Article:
Our contracts frequently request new and even extended or adapted versions of our existing presentations. Therefore, new content is added to our curriculum every 2-3 months. Below are some of our recent additions.
If you do not find what you need in the SCIE core curriculum or on this page of Additional Trainings, please contact Carla to plan the exact product to suit your needs.
Truly being present and walking with those who are dying and/or in grief is an art that can be learned over time. This presentation considers the theology and craft of simply “being” with persons on their spiritual journey during times of seeking, illness, struggle, questioning, and sorrow.
Ethical Spiritual Care to Non-Theists: Agnostics, Atheists, and Humanists
In the 2013 Spiritual Caregiver and Managers Survey conducted by the Spiritual Caregivers Section of the National Hospice and Palliative Care Organization (NHPCO), both groups rated this topic as their most requested training for Spiritual Care Counselors (chaplains). As an increasing number of patients and family members identify as “Spiritual but not religious” or as not having a spiritual faith system, this presentation helps clinicians learn to meet such persons exactly where they are to provide comfort and help them find meaning within their own value system.
How Not to (Unintentionally) Say Something Stupid: BE-ing with those Experiencing Suffering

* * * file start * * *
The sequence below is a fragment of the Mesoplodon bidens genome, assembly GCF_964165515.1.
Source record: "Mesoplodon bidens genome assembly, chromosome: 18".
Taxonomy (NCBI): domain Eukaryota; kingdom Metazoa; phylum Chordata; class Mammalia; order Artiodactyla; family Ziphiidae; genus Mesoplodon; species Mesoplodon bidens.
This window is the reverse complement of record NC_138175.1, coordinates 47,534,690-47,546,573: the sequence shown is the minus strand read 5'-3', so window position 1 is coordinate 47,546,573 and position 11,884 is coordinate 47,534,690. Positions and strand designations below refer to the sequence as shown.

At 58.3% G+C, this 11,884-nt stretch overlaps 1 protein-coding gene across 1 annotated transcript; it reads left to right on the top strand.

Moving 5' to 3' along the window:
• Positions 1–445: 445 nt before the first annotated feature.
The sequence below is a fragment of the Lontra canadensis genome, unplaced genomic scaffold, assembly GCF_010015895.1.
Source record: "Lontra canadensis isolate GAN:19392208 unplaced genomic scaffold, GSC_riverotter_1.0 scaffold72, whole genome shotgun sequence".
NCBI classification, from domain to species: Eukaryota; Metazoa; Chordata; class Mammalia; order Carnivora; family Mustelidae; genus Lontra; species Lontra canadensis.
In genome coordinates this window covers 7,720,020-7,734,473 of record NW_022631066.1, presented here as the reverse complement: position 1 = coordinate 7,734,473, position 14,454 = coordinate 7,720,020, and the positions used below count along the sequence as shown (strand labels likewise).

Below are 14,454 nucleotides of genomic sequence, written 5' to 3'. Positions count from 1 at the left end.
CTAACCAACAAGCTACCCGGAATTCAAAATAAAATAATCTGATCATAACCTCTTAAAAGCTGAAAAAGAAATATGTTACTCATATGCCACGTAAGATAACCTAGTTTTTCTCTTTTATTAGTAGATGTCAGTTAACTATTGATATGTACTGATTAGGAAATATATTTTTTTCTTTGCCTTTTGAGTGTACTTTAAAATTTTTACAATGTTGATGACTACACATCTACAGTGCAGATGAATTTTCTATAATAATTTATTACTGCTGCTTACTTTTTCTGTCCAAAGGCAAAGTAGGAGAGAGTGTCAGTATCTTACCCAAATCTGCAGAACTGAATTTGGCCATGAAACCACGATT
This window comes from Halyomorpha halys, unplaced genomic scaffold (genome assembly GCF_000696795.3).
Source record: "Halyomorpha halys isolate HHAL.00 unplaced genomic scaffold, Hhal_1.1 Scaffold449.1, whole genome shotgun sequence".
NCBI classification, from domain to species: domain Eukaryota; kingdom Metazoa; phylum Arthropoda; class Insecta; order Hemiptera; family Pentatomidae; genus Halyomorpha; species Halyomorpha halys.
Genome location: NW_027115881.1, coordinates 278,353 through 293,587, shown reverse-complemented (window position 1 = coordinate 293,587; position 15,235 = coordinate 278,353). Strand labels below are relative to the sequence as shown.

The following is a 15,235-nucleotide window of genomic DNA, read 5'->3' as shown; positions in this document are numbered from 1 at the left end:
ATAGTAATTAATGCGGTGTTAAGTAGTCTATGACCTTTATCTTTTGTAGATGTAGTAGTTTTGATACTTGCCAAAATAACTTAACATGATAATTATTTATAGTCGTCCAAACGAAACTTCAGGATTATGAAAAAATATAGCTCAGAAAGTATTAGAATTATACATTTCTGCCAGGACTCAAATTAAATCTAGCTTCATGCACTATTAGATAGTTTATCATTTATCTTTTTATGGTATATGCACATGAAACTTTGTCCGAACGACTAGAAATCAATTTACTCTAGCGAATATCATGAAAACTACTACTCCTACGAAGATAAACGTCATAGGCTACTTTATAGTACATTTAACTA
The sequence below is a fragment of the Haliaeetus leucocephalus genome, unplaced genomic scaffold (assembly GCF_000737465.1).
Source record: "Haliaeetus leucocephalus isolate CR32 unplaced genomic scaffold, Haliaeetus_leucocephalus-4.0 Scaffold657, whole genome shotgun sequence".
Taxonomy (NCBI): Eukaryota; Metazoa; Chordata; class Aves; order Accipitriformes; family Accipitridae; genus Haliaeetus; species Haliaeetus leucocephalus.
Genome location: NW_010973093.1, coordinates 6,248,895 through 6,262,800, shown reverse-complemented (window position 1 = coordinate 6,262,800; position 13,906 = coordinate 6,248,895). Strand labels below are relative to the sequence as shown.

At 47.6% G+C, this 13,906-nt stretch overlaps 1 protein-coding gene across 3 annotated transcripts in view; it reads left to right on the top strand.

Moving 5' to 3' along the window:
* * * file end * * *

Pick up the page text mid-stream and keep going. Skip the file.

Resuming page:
Ever heard of “yawn contagion”? You may not have known the term, but you’ve likely experienced the empathic response to another person yawning. That same sensitivity to others may lead us to feel uncomfortable when they are experiencing grief or other forms of suffering. In our discomfort, we sometimes skip past their need, brushing it off with well-worn but ineffective clichés, or trying to “fix” their problem. This presentation discusses how to not unintentionally do more harm by finding the skills to sit and BE with others during these times.
But I Didn’t Go to Seminary!: A Team Approach to Caring for Spiritual Distress
Many interdisciplinary team members feel uncomfortable when it is suggested that patients wish (per research results) that their providers would discuss issues of spirit with them, but largely never do so. Others feel far too comfortable sharing their own faith, and unwittingly breech the ethical boundaries of their profession and impose on the role of the Spiritual Care Counselor. Finding the balance is possible and, with good training and communication, the entire team can find ways to engage in this part of a person’s care that feels comfortable and appropriate to everyone involved.
Making Space for Spiritual Distress in Differential Diagnosis
Diagnosing the source of pain or other symptoms is a process of deduction that often skips the psycho-social-spiritual sources that may be either contributing to, or actually be the very root of, the presenting problem. All clinicians can benefit from understanding words and phrases to listen for as patients and loved one speak about their physical symptoms to discern if spiritual distress may be the cause or an exacerbating factor. With such an understanding of the various presentations of spiritual pain, all disciplines may be better equipped to respond appropriately in the moment and to make proper referrals to the Spiritual Care Counselor for a follow-up visit. Everyone’s job, and the patient’s well-being, can only stand to improve when we all work together.